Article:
Retiree Reveries

Just to get things clear from the beginning: The title does not refer to the daydreams of any old pensioners, but it is about the preconceptions that people between 60 and 67 have about their own retirement period, which is ahead of them but has not yet begun.  The topic comes up again and again during enjoyable evenings with friends, and the “fantasies” in this regard not only say a lot about the nature of the people involved in the conversation, but also about the challenges of their particular everyday professional lives.

Continue reading “Retiree Reveries”

Language is randy …

Well, not always. Because somehow I’m annoyed by the gender-conflicted writing and language use in politics and reporting media, which thereby vigorously represent their own media interests. On the one hand, they report about LGBT, PRIDE and Christopher Street Parade – we are diverse – and on the other hand, it is the same instances that press language from a principally asexual understanding into a binary, more precisely bisexual form.

(For those of you whose native language knows only one grammatical gender for nouns – such as English –  and conveniently side-steps the issue, German has three genders: masculine, feminine and neuter. This does NOT mean the gender is determined by an object’s physical characteristics. So a table is masculine, a snail, though a hermaphrodite, is feminine and a girl is neuter. Seriously. Harlequin BCO)

Continue reading “Language is randy …”

Fly to my love, oh my pretty flamingo

Birds in music (part 2)

When my harlequin colleague HFI told me about the post she was writing about birds in music, I said, “I know lots of songs with birds in them too” – and started right over with “La Paloma, ohe” and “Wenn die Kraniche ziehen (When cranes migrate)”. My Harlekin colleagues struggled to hide their horror, but at the risk of lowering the intellectual level of the somewhat, I thought the topic “birds in music” would not be complete without Schlager1.

Continue reading “Fly to my love, oh my pretty flamingo”

Bye Bye, Blackbird

Birds in music

It’s spring again and time for a bird-lover to have her say. When I am woken (very) early in the morning, by the blackbird, the robin and other vocal birds, this cacophony of sounds, notes, voices and resonances that buzz, chirp, trill, beat, scream, whistle makes me smile involuntarily. Listen to the song “Grantchester Meadows” from the Pink Floyd album “Ummagumma” , which begins with the song of a lark. Then you will have an idea of what I mean. (By the way, I recommend listening to the song all the way to the end).

Continue reading “Bye Bye, Blackbird”

From learning to knowing and back

It would be nice if I could tell you my core message right at the beginning and thus enable you to decide right here whether it is worth reading on. But things are different. For the moment I am glad to have overcome this inhibition in front of a blank page. Just as Heinrich von Kleist expressed himself about the gradual development of thoughts while speaking, so I am writing here about a gradual development of my own thoughts while writing. The title promises something like a journey, a thought journey. I invite you to accompany me. I love travelling and moreover it is a beautiful metaphor.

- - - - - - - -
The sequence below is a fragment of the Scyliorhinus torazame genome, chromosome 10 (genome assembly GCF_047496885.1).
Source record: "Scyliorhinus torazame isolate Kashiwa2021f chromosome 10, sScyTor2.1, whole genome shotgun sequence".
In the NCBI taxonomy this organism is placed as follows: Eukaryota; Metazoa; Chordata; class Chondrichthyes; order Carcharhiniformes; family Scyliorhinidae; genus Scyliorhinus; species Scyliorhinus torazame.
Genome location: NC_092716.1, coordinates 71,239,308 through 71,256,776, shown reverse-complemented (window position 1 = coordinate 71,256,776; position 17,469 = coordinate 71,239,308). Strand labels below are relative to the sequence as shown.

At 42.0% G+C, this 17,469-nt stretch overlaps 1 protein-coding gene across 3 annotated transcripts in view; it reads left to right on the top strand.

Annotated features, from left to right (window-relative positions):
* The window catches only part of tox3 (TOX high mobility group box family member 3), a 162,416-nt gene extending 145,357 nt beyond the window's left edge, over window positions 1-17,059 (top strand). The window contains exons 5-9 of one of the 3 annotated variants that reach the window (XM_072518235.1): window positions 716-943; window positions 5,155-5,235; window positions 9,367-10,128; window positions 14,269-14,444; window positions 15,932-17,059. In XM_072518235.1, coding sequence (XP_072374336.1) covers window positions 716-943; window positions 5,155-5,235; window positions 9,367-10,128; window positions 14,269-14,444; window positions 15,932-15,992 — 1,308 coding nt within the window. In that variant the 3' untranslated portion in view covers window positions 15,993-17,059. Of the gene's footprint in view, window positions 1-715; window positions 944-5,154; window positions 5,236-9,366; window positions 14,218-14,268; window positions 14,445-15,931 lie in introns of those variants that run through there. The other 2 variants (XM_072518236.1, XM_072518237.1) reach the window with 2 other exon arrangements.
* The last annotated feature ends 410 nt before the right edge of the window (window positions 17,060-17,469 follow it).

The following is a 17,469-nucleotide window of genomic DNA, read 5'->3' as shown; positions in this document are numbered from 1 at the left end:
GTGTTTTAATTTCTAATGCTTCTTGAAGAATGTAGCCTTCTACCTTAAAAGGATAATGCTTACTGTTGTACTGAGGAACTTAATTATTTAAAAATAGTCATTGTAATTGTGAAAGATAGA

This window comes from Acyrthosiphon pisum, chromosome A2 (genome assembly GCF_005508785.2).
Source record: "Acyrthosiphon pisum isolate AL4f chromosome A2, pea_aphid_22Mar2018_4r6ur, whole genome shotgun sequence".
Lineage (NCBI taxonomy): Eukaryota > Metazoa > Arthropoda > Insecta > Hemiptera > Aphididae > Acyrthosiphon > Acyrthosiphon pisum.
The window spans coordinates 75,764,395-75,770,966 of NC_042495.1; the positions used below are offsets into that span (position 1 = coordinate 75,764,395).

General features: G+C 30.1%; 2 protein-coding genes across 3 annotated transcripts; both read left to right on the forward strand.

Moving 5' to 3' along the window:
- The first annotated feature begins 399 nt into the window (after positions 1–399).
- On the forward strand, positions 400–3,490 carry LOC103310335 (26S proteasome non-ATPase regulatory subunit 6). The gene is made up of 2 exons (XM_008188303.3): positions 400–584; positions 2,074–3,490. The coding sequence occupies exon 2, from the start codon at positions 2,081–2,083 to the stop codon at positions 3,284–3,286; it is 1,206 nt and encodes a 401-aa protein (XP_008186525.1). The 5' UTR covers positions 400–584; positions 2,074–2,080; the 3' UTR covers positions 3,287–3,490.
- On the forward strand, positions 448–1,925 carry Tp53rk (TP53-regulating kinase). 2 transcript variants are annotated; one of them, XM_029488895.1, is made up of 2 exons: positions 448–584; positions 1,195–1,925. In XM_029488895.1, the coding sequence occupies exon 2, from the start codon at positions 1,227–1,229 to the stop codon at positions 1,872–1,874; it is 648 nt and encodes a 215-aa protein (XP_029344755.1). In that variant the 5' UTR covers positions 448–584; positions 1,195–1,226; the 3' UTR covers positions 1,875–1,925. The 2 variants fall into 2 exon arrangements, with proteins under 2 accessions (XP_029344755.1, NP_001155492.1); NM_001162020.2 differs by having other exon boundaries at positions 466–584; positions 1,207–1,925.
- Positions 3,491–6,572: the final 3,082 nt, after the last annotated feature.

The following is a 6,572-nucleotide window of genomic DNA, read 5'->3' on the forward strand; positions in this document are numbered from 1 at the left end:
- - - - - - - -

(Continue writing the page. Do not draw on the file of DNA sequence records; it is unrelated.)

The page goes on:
Continue reading “From learning to knowing and back”

Guided by love…?

“Love is the only Revolution”

Translator’s note: the book mentioned in this article is not available in English. Other works by the authors have been published in several other languages, including The Compassionate Brain: How Empathy Creates Intelligence. We felt the central idea discussed here merited its publication.

The book has been on the market for a few years, but just recently in a seminar for executives on agile principles, I quoted from it a pessimistic message: “For centuries, many books have been published about love. But still we fail to give love more space in ourselves and in people.” Basis for an enriching group discussion.

Continue reading “Guided by love…?”

Product placement with influencers – how does it work?

Due to the current debate about TikTok and its potential misuse for spying purposes, countless TikTok fans are expressing their concern on TV. And my generation should not make fun of young people’s despair at the thought of a possible TikTok ban. Many of my peers would have felt similarly in the past if they had been deprived of Bravo magazine.

Continue reading “Product placement with influencers – how does it work?”

Is that intelligence already or can it go away?

What, not another piece about AI?! ChatGPT is making waves, most people have heard about it, but is it really “intelligence”? What is artificial about it and why are so many so enthusiastic about it? Some people are already see in it it the end of the world, but…

Continue reading “Is that intelligence already or can it go away?”

Home Alone

… until retirement

In recent years, we at Harlequin have dedicated a few articles to the topic of “home office in Covid times”. At the time, this was “the new normal” and admittedly – it didn’t just have downsides. However, most of the working population for whom home office was an option had the prospect in the background of being allowed / able / obliged to return to the office at some point.

Continue reading “Home Alone”